The study panel from the Urban Land Institute made themselves completely clear in maintaining that the green space, though perceived by some to be underutilized, should be preserved, with none of it developed. Further, they want Second Creek to be unearthed behind the Museum of Art, removing the rail tracks, the dumpsters and the service road. Calling the site “iconic,” they stated that the growing population downtown would need that green space. That said, they would like to see development taking place around the edges of the park, such as along Eleventh Street and Henley.
Also recommended was an expansion of the parking garage adjacent to the Holiday Inn. A strong greenway connection from the Worlds’ Fair Park north end to the McClung site is needed, as well, but that’s where the remaining suggestions, perhaps intentionally, turned less clear. They would like to see cultural development to the north of the Knoxville Museum of Art along Western Avenue and Grand Street, such as the MUSE.
They also wish to see the bottom floor (the exhibition space) beneath the Holiday Inn developed, and as strongly as anything else, suggested it might be a proper placement for the Clarence Brown Theatre’s ticket office and administration and, I’m assuming here, classrooms. The actual Theatre would potentially be placed beside the Holiday Inn, though I thought I understood that they saw the spot north of the KMA as another option for the Clarence Brown.
It got a bit muddled to me at this point, but I think their clear over-arching goal was to preserve the green space while developing the edges with cultural attractions to enhance what the Knoxville Museum of Art has started on the site. Clearly they would like to see the Muse and the Clarence Brown Theatre included in the mix, with the new arts and entertainment space across the street on the Old Supreme Court site taking the performance functions of the current Auditorium and Coliseum.
Just up the (proposed) greenway connection to West Jackson, they called the McClung site “downtown’s northern gateway,” and called for “contextual development.” They suggested engaging a “master developer” to over see the entire site and perhaps structuring it for incremental development, saying design standards were critical. The grade change off the road’s northern edge should be used for a couple of levels of hidden parking and the street edge should be active use, with the goal of making a “two-sided street.”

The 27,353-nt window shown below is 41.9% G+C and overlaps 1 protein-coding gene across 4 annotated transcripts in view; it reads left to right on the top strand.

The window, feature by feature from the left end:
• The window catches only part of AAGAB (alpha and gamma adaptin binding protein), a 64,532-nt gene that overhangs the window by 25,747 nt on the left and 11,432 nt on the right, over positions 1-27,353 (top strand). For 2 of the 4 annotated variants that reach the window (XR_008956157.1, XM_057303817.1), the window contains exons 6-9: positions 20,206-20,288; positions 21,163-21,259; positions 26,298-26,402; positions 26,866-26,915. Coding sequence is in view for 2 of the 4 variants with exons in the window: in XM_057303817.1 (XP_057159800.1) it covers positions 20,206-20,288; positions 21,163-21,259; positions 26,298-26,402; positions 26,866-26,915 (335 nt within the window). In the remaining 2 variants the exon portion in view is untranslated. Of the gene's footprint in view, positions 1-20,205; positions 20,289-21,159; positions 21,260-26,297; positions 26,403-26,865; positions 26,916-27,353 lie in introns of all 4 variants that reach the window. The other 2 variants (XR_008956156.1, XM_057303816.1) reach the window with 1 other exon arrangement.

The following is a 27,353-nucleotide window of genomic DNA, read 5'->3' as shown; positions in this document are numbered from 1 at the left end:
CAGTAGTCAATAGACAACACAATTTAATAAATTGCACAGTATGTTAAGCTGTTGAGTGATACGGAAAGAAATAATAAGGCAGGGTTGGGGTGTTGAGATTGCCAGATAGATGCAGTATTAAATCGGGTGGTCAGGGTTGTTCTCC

Additionally, they discussed the importance of developing a connection via Walnut from Vine Avenue down to Jackson and then on down to the current rail yard, which hopefully would include the greenway carried east from the World’s Fair Park. The RFP should, clearly, include mixed uses. I’m unclear if residential was specifically mentioned, but it was at least implied.
They seemed to feel the final site was the most problematic. The fact that the Coliseum was built outside the downtown area, isolated from any other amenities such as restaurants and bars, is severely outdated and has been systematically surrounded by very large roads makes it, in their opinion an untenable situation. Their solution? “Cut your losses.”
Does that mean demolish the facilities? I’m not sure, but it sounded that way. The vision there is to restore the urban grid with mixed use, but with significant mixed-income residential development, a connection to the river, and an unearthed First Creek with a greenway beside it. They mentioned that the low-income housing on the hill above the coliseum would have to be replaced by mixed income housing. The entertainment functions of the Auditorium and Coliseum would be moved to the new entertainment complex on the Supreme Court site with some functions, presumably, moving elsewhere.
So, there you have it; everything I gleaned from the meeting last Friday. How much of it is possible? How much of it is likely? Will the city administration move aggressively to follow this blue print or will they select parts and delay or discard others. Some do sound like decades-long projects, while others sound more conceivable in the short-term. Several will be very controversial to pursue and others require interest and cooperation on the part of groups over which the city does not exercise control, such as the University of Tennessee, private developers, the Department of Transportation and funding agencies.
I’m anxious to hear a comprehensive response from the city though that, rightfully, won’t likely come until after the full written report is issued sometime around the first of next year. Remember, we are in a comment period and you may send your thoughts to the city at ULI@cityofknoxville.org.